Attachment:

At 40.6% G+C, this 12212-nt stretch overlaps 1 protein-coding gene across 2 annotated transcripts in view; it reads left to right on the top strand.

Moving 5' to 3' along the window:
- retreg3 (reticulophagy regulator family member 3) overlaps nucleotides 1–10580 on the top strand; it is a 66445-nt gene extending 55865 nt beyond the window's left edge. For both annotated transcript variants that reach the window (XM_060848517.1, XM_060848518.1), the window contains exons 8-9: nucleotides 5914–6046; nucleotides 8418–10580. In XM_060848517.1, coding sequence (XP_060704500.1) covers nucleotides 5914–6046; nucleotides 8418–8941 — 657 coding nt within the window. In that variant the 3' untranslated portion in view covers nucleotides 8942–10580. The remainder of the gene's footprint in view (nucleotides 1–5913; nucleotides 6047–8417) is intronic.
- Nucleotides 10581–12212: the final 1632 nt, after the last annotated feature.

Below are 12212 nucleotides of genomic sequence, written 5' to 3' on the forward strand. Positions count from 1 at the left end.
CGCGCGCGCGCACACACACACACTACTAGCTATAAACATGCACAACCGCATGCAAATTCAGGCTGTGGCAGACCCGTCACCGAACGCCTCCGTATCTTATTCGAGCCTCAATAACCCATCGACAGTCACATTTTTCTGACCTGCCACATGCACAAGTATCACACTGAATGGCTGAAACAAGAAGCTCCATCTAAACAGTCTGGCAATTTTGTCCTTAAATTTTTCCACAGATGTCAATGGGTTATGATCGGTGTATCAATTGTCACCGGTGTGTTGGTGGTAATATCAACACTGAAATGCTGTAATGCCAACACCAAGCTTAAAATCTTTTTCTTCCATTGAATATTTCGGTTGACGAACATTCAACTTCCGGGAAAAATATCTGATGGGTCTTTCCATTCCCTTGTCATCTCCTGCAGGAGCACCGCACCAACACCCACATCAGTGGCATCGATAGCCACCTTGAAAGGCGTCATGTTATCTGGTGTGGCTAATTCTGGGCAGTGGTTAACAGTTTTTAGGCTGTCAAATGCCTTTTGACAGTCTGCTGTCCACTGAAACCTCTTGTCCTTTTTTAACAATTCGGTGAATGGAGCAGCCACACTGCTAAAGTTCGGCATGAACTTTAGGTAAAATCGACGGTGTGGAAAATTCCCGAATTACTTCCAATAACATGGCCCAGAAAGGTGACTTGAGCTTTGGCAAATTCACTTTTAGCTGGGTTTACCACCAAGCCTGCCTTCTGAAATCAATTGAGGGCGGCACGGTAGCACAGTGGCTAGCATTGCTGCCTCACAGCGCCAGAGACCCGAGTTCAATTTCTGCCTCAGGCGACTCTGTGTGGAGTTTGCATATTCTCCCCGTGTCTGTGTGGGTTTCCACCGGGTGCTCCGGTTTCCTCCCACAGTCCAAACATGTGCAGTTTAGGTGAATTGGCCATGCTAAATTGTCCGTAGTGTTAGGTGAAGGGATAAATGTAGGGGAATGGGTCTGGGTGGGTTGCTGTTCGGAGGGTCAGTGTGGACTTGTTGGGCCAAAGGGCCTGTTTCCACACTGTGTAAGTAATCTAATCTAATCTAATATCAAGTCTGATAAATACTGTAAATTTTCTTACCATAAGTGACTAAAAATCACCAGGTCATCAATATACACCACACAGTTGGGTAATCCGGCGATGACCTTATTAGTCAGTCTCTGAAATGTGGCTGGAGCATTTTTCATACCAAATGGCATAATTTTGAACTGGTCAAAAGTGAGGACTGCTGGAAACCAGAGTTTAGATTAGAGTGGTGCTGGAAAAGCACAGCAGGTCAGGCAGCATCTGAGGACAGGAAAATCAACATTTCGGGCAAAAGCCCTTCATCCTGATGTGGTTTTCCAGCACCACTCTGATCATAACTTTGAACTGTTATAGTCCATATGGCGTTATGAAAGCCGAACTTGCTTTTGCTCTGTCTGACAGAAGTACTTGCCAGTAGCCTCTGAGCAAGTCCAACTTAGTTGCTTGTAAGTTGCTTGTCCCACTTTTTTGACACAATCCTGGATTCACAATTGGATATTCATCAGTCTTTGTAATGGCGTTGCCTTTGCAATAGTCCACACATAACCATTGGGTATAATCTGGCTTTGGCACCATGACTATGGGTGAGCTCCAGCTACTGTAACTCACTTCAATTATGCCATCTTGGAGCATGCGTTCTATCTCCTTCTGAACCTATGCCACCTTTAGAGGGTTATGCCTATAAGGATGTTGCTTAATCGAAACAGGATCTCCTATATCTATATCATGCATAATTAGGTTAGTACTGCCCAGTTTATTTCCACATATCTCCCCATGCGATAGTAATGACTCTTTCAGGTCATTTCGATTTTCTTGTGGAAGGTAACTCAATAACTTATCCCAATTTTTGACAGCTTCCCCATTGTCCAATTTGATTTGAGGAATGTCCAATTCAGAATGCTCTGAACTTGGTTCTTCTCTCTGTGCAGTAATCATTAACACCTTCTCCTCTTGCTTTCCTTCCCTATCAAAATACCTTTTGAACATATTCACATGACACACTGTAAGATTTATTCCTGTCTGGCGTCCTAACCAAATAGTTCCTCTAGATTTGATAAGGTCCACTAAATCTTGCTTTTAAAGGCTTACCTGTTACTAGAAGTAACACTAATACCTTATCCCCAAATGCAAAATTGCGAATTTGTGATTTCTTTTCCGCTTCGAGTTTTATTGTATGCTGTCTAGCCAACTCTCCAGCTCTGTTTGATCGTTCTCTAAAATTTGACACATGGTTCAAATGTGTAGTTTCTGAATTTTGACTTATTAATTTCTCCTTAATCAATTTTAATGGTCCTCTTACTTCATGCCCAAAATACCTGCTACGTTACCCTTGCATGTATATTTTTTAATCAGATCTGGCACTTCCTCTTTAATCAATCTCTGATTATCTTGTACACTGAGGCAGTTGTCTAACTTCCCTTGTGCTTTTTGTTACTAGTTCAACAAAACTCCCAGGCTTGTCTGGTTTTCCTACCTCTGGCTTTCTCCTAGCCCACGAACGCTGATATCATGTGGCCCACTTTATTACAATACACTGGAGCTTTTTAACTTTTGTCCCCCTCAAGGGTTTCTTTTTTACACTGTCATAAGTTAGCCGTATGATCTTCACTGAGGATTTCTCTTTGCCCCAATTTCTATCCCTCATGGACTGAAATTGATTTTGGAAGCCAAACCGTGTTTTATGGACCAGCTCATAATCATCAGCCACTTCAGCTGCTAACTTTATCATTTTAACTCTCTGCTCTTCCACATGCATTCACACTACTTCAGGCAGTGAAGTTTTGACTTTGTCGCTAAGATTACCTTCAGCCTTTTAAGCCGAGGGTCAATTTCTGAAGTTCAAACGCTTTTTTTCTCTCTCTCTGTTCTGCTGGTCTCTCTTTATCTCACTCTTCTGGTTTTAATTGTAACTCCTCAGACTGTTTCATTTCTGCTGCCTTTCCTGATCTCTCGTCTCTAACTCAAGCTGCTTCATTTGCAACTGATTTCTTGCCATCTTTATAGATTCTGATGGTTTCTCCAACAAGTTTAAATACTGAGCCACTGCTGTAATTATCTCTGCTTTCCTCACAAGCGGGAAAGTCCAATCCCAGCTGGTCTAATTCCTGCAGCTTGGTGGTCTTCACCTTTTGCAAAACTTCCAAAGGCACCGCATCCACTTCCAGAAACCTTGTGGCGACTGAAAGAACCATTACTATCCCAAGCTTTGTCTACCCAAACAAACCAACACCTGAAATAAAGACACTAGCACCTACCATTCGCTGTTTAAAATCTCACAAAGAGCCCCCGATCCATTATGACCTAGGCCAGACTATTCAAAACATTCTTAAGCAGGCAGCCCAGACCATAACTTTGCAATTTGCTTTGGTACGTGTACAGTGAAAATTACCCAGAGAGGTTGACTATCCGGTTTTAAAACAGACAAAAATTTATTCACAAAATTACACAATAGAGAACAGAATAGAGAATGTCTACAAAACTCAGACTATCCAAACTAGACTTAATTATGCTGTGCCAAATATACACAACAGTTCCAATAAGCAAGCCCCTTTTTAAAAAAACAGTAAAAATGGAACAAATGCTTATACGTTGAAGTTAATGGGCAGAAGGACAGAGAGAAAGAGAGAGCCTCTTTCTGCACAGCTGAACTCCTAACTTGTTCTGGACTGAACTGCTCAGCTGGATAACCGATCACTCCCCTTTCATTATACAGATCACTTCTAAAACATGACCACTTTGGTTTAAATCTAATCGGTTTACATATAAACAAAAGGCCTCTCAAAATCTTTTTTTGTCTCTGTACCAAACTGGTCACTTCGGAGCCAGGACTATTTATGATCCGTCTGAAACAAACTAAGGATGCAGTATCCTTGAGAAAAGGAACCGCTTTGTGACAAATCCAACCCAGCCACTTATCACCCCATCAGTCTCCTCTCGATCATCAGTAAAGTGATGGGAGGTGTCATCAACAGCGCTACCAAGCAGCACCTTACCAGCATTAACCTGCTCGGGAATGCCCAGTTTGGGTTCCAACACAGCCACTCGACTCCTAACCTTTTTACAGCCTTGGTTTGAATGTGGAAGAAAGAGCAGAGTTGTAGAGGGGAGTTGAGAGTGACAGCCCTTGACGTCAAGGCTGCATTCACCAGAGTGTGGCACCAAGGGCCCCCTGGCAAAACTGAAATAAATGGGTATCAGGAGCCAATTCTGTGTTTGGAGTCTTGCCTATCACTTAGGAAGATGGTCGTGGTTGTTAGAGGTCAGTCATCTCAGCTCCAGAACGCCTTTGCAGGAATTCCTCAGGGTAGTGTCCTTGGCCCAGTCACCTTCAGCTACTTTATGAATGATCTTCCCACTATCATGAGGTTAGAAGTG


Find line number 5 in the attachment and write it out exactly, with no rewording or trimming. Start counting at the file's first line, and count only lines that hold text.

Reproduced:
Below are 12212 nucleotides of genomic sequence, written 5' to 3' on the forward strand. Positions count from 1 at the left end.